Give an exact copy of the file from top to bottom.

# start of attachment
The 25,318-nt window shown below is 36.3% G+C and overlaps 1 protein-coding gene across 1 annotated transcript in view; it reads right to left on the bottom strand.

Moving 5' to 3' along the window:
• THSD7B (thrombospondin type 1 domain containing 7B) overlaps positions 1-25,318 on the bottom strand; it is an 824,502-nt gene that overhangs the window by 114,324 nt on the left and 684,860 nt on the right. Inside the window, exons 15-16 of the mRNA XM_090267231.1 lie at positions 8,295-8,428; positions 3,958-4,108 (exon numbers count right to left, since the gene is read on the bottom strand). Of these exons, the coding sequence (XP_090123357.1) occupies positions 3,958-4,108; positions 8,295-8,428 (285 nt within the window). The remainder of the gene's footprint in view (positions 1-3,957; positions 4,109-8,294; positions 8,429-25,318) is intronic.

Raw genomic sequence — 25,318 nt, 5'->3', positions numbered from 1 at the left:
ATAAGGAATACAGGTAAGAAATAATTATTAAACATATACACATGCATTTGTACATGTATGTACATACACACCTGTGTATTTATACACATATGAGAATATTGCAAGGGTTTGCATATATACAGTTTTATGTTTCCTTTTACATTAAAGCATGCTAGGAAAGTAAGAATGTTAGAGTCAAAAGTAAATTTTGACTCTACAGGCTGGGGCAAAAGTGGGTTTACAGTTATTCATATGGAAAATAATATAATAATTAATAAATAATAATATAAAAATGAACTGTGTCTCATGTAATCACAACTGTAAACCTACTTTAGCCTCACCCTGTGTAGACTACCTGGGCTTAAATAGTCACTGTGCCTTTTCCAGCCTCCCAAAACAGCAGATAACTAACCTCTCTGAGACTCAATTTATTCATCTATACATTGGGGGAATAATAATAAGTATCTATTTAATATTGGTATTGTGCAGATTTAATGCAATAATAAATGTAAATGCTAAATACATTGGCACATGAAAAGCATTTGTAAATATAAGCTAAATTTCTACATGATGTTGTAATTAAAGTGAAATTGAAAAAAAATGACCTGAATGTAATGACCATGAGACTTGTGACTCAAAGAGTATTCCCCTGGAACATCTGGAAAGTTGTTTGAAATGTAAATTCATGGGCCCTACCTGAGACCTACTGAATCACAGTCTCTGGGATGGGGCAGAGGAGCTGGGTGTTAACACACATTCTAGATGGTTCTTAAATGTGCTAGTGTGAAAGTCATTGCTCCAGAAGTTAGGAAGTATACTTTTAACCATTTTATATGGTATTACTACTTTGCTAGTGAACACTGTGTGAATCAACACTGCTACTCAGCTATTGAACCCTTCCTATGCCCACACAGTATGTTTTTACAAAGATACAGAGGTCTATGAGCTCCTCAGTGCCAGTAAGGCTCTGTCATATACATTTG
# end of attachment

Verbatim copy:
The 25,318-nt window shown below is 36.3% G+C and overlaps 1 protein-coding gene across 1 annotated transcript in view; it reads right to left on the bottom strand.

Moving 5' to 3' along the window:
• THSD7B (thrombospondin type 1 domain containing 7B) overlaps positions 1-25,318 on the bottom strand; it is an 824,502-nt gene that overhangs the window by 114,324 nt on the left and 684,860 nt on the right. Inside the window, exons 15-16 of the mRNA XM_090267231.1 lie at positions 8,295-8,428; positions 3,958-4,108 (exon numbers count right to left, since the gene is read on the bottom strand). Of these exons, the coding sequence (XP_090123357.1) occupies positions 3,958-4,108; positions 8,295-8,428 (285 nt within the window). The remainder of the gene's footprint in view (positions 1-3,957; positions 4,109-8,294; positions 8,429-25,318) is intronic.

Raw genomic sequence — 25,318 nt, 5'->3', positions numbered from 1 at the left:
ATAAGGAATACAGGTAAGAAATAATTATTAAACATATACACATGCATTTGTACATGTATGTACATACACACCTGTGTATTTATACACATATGAGAATATTGCAAGGGTTTGCATATATACAGTTTTATGTTTCCTTTTACATTAAAGCATGCTAGGAAAGTAAGAATGTTAGAGTCAAAAGTAAATTTTGACTCTACAGGCTGGGGCAAAAGTGGGTTTACAGTTATTCATATGGAAAATAATATAATAATTAATAAATAATAATATAAAAATGAACTGTGTCTCATGTAATCACAACTGTAAACCTACTTTAGCCTCACCCTGTGTAGACTACCTGGGCTTAAATAGTCACTGTGCCTTTTCCAGCCTCCCAAAACAGCAGATAACTAACCTCTCTGAGACTCAATTTATTCATCTATACATTGGGGGAATAATAATAAGTATCTATTTAATATTGGTATTGTGCAGATTTAATGCAATAATAAATGTAAATGCTAAATACATTGGCACATGAAAAGCATTTGTAAATATAAGCTAAATTTCTACATGATGTTGTAATTAAAGTGAAATTGAAAAAAAATGACCTGAATGTAATGACCATGAGACTTGTGACTCAAAGAGTATTCCCCTGGAACATCTGGAAAGTTGTTTGAAATGTAAATTCATGGGCCCTACCTGAGACCTACTGAATCACAGTCTCTGGGATGGGGCAGAGGAGCTGGGTGTTAACACACATTCTAGATGGTTCTTAAATGTGCTAGTGTGAAAGTCATTGCTCCAGAAGTTAGGAAGTATACTTTTAACCATTTTATATGGTATTACTACTTTGCTAGTGAACACTGTGTGAATCAACACTGCTACTCAGCTATTGAACCCTTCCTATGCCCACACAGTATGTTTTTACAAAGATACAGAGGTCTATGAGCTCCTCAGTGCCAGTAAGGCTCTGTCATATACATTTG